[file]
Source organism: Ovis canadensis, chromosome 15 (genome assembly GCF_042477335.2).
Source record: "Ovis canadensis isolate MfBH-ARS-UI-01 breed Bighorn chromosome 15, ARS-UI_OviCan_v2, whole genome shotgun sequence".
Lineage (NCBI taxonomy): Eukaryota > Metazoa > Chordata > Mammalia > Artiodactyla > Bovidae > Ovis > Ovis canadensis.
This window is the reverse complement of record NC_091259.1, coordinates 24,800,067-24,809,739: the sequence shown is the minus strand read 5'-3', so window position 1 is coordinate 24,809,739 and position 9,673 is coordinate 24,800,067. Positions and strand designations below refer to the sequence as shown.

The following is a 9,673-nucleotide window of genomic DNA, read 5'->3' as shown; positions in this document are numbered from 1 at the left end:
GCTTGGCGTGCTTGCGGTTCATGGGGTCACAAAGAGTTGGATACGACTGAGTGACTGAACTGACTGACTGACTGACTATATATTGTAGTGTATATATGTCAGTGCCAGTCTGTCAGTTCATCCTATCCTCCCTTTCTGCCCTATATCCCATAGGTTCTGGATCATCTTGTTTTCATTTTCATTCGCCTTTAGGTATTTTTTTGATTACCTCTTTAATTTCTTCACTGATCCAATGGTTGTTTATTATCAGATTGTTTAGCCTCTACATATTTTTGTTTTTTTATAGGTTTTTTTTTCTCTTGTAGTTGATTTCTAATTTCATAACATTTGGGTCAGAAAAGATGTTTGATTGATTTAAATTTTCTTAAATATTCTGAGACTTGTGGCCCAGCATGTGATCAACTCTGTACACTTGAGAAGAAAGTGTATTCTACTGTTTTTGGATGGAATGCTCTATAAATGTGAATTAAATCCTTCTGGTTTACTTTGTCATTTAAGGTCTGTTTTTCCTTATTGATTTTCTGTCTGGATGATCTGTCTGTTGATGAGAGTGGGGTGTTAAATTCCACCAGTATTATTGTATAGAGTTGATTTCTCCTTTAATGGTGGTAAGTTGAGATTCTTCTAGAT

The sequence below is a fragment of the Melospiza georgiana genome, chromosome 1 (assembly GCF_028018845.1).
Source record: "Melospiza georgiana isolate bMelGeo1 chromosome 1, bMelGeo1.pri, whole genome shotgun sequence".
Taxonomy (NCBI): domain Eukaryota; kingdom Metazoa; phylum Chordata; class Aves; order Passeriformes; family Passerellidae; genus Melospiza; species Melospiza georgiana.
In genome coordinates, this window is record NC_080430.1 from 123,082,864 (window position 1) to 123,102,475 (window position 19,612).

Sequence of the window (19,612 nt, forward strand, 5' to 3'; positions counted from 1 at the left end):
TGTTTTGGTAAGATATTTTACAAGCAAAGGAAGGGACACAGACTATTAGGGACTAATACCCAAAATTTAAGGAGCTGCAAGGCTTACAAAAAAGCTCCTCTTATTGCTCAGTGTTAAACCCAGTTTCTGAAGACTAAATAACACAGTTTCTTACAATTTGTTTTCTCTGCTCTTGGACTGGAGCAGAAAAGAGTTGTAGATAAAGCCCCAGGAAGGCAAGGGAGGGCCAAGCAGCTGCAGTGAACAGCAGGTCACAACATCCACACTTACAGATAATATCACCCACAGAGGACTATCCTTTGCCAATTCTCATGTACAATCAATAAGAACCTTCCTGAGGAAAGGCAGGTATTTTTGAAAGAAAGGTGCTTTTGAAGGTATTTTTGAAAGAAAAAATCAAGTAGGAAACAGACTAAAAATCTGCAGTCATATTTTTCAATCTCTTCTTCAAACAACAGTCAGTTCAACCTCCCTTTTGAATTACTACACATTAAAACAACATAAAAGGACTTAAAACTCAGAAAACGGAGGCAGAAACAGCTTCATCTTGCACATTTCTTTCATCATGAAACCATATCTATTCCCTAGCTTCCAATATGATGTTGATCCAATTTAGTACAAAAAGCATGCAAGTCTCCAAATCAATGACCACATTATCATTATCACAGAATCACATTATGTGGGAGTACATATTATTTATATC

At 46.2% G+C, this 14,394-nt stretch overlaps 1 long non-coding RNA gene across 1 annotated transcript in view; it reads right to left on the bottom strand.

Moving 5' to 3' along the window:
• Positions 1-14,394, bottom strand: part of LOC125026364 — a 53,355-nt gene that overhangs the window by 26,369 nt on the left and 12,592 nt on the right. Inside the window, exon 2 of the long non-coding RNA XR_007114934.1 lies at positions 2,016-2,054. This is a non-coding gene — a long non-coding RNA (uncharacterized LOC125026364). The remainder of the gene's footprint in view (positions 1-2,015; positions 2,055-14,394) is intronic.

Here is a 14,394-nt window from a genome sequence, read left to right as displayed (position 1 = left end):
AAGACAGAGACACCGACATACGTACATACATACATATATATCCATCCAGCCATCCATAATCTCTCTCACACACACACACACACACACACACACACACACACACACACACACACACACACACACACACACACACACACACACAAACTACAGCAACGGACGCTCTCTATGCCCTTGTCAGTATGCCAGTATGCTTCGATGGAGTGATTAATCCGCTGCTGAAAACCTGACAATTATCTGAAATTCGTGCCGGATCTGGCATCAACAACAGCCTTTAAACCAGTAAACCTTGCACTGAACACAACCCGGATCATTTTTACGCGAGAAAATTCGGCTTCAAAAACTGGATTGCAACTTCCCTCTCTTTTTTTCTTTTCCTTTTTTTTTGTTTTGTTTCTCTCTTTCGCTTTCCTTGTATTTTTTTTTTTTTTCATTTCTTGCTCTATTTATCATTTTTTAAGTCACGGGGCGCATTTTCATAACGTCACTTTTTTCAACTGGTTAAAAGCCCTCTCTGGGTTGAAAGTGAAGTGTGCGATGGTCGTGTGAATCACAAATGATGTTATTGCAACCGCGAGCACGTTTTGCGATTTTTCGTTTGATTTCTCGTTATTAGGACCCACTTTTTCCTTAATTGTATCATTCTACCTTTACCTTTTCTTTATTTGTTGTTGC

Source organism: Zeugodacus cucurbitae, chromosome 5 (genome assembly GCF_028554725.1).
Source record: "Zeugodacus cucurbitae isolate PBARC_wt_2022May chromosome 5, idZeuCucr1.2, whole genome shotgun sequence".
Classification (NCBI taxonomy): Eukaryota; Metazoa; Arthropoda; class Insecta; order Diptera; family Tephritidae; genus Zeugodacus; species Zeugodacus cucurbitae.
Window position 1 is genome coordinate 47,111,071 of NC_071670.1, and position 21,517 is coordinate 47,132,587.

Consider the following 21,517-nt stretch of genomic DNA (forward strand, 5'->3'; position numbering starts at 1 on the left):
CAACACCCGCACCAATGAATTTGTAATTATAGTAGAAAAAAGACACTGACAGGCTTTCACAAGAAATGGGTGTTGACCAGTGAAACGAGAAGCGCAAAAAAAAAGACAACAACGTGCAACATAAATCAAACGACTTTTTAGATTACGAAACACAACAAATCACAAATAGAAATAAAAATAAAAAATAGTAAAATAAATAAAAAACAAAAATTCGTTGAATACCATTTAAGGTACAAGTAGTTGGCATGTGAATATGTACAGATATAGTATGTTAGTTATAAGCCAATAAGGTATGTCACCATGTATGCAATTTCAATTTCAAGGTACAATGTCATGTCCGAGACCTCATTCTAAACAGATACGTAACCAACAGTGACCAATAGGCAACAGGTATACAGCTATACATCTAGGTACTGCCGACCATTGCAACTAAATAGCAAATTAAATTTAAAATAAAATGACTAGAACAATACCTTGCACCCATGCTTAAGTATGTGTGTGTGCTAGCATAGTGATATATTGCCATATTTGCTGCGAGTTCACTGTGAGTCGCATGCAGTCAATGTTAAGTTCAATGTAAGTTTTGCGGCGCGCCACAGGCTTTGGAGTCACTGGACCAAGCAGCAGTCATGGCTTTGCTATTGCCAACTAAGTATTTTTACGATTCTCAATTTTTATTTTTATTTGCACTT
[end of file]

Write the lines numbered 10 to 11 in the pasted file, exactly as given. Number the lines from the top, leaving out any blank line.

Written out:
In genome coordinates, this window is record NC_080430.1 from 123,082,864 (window position 1) to 123,102,475 (window position 19,612).

Sequence of the window (19,612 nt, forward strand, 5' to 3'; positions counted from 1 at the left end):